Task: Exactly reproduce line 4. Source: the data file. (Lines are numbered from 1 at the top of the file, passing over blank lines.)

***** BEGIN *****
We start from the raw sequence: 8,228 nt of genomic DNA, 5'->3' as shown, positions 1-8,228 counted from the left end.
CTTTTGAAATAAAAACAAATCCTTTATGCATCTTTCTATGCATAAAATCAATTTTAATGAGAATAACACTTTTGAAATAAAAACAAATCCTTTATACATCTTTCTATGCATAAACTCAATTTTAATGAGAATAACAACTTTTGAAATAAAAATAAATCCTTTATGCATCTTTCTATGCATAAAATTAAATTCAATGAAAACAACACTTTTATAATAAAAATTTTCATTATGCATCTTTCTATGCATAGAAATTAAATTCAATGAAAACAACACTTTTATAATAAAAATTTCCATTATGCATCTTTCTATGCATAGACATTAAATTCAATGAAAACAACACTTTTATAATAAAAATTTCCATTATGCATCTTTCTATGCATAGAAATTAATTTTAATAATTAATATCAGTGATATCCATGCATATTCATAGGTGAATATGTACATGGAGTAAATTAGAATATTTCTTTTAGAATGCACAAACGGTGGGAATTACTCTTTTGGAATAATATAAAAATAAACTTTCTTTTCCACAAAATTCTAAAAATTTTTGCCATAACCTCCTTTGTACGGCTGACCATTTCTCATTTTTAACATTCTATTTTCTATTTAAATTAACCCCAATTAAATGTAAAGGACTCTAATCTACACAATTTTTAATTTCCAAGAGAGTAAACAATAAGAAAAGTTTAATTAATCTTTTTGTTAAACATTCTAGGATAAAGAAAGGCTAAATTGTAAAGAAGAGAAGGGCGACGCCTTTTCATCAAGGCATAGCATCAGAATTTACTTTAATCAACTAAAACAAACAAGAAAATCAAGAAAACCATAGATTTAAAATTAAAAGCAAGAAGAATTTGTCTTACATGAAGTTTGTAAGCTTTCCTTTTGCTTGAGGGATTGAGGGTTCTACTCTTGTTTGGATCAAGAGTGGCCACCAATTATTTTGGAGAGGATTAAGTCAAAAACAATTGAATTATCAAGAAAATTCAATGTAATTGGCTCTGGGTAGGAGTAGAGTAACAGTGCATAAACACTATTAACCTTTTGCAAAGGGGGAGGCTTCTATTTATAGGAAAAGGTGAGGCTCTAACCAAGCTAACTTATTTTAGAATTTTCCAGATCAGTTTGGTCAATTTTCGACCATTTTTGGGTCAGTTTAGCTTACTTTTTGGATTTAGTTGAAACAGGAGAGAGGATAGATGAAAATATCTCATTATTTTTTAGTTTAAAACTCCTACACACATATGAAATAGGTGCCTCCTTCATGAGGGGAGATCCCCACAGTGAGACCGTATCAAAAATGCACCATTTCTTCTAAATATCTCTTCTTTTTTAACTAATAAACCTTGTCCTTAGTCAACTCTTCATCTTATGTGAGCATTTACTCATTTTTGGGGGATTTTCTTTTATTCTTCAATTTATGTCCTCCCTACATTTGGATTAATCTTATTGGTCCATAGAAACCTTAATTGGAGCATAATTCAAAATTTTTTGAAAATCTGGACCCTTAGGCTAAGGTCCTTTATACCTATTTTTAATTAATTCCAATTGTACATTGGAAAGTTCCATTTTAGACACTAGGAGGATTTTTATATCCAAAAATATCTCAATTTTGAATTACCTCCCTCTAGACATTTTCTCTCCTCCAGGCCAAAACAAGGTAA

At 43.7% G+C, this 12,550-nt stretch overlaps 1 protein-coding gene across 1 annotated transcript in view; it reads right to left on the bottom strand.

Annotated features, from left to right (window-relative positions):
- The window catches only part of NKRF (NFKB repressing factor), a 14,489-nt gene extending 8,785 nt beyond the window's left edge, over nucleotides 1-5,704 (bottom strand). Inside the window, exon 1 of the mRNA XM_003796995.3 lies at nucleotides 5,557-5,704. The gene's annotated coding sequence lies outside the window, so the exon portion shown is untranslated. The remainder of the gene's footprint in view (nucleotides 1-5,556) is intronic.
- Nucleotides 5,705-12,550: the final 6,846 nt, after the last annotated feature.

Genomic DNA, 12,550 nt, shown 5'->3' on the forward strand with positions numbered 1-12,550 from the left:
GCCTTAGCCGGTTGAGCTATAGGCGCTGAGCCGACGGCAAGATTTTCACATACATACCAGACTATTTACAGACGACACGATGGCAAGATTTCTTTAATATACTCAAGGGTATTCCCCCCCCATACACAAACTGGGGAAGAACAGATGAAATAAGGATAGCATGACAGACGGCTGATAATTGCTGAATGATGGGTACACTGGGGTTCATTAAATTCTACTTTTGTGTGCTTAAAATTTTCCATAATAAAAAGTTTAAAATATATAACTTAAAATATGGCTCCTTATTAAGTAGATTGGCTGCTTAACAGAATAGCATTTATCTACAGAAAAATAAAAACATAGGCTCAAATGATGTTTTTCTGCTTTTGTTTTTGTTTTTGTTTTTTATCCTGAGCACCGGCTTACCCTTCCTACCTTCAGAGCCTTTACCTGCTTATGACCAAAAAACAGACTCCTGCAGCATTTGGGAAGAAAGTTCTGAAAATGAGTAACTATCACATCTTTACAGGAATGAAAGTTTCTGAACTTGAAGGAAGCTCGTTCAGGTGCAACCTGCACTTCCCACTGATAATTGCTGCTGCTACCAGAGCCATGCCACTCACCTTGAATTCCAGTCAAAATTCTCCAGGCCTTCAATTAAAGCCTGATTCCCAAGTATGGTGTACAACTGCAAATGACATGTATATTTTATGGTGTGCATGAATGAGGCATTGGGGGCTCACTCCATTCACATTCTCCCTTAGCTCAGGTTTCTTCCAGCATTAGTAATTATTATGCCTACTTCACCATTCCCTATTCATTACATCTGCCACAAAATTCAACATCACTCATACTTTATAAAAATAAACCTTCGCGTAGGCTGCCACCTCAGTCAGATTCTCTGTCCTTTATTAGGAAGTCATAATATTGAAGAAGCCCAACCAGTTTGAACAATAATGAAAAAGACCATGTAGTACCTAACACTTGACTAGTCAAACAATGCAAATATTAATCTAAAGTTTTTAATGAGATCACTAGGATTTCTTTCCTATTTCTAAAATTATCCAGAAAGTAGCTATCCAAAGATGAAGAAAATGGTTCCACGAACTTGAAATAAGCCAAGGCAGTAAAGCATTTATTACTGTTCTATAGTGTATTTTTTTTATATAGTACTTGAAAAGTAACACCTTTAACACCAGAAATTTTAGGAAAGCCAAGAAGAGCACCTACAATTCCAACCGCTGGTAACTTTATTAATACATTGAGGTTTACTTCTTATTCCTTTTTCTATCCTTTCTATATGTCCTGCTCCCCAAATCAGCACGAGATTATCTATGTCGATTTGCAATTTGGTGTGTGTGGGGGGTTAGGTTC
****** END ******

Annotated features, from left to right (window-relative positions):